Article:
Title: Plant-animal/microbes interactions: past, present, future, and the humans

Convener: Brigitte Marazzi

Participants: Alberto Burquez, Alexis Rife, Alfonso Medel, Andrés Lira, Barbara Larraín B., Blanca Romero, Camila Pion Paez, Carolina Trujillo Lopez, Christine Hoekerge, Daniel Morales, Danielle Carter, Elisabet Wehncke, Emmanuel Mario Bernal Loaiza, Enriquena Bustumunte Ortega, Kim Franklin, Kimberlie McCue, Lyn Loveless, Mario Erandi Bonillag Monge, Osvel Hinojosa, Pacifica Sommers, Rafael Routson, Richard Felger, Rodrigo Medellín, Tram Nguyen

Discussion:

Motivation and aim

Plant-animal and plant-microbe interactions are fundamental components of biodiversity and are vital to ecosystem functioning. Given the extreme conditions of desert environments, plants and animals face great challenges to survival, and their interactions appear particularly dramatic and crucial.

Some of the questions motivating this sessions were: How well do we know these interactions in the Sonoran Desert? What role do they play in the ecology and evolution of the Sonoran Desert ecosystem? Are any such interactions threatened by human disturbances? Can we come up with something equivalent of a “red list of interactions”?

The aim of the session was to address these and many other questions of interest dealing with aspects related to the natural history of plant-animal interactions in the Sonoran Desert, human disturbance, and perspectives for research and conservation of such interactions.

Results from the discussion

While mentioning examples from a wide range of interactions (pollination, herbivory incl. florivory and seed predation, seed dispersal, mycorrhiza, nodulation and other root-bacteria/microbe interactions) it became clear that our current knowledge about any aspect of these interactions in the Sonoran Desert is punctual and not comprehensive at all.

In this session we identified several take home messages that can be summarized into five main points:

  1. We need to improve our knowledge of the natural history (diversity, ecology, evolution) of interactions, both as individual entities and entities linked to one another;

(2) We need to monitor interactions on broad spatio-temporal scales to be able to put them into the context of climate change and identify consequences especially for seasonal interactions involving migratory species;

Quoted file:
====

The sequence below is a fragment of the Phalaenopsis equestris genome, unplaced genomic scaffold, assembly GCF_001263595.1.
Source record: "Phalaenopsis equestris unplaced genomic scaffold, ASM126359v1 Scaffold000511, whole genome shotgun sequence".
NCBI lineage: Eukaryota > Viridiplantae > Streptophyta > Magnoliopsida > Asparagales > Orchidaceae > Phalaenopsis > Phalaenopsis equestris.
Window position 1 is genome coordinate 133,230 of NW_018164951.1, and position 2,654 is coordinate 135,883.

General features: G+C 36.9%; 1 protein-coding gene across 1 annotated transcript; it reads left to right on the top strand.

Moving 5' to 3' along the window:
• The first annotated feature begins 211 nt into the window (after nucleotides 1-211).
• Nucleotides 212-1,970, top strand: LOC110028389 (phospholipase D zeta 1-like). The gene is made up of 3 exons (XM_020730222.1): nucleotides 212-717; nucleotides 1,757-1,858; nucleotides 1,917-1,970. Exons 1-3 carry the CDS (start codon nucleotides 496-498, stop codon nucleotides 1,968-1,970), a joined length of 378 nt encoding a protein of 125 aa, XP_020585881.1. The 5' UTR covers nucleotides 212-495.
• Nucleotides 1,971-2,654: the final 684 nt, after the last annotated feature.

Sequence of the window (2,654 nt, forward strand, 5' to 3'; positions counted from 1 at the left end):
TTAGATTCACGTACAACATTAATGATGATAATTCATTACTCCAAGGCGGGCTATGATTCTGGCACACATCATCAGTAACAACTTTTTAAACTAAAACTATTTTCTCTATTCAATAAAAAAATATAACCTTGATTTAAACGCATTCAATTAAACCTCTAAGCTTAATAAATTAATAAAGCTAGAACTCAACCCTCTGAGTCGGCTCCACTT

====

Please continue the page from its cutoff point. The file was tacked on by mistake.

(3) We need to identify the human activities with the greatest interference and disruption on interactions;

(4) We need to develop criteria to compile a “priority interaction list” to improve and strengthen our ecosystem conservation efforts;

  1. We need to use interactions to restore disrupted habitat and ecosystem.

In the following, we list a number of aspects that were discussed and issues that were

identified within each main point.

1. Natural history of interactions (diversity, ecology, and evolution)

- Diversity of the species involved in the interactions

- Identify patterns of food resource distribution and availability for monitoring and

- Link interactions and the levels at which interactions plays (below and above ground)

- Effects of presence/absence of water for the functioning of root-microbe interaction – Extent and importance of the various interactions (e.g. levels of herbivory in desert plants)

2. Long-term monitoring of interactions

- Long-term monitoring of interactions at three levels: scale of interaction, space, and time

- Seasonality (of interactions) and climatic change and consequences

- Migratory animals and the changes in the flora/fauna as the interaction of organisms and their food resource

- Problems with using existing collection databases, like herbaria are not accurate enough for interactions

- Monitoring traits that are correlated to the interaction, e.g. traits linked to reproductive success, such as fruit occurrence.

- Standardizing interaction monitoring as to have data that can be compared (comparable data!)

3. Human activities that most affect interactions

- Agricultural activities and below ground interactions

- Fertilizers

- Climate change

4. Priority Interaction list

- Interaction extinction risk assessment

- Use the literature, criteria to define the list

- Obligate and other kinds of interactions (example of pollination of agaves by bats)

- Patterns of interactions in communities, abundance

- Functional categories of interactions – Importance for reserve management

5. Use of interactions to restore disrupted habitat and ecosystems

- Bioremediation, recuperation plans (e.g. Bashan Foundation)

- Information on methods using interactions for ecosystem restoration – Plant-microbe interactions play a role in containing invasive species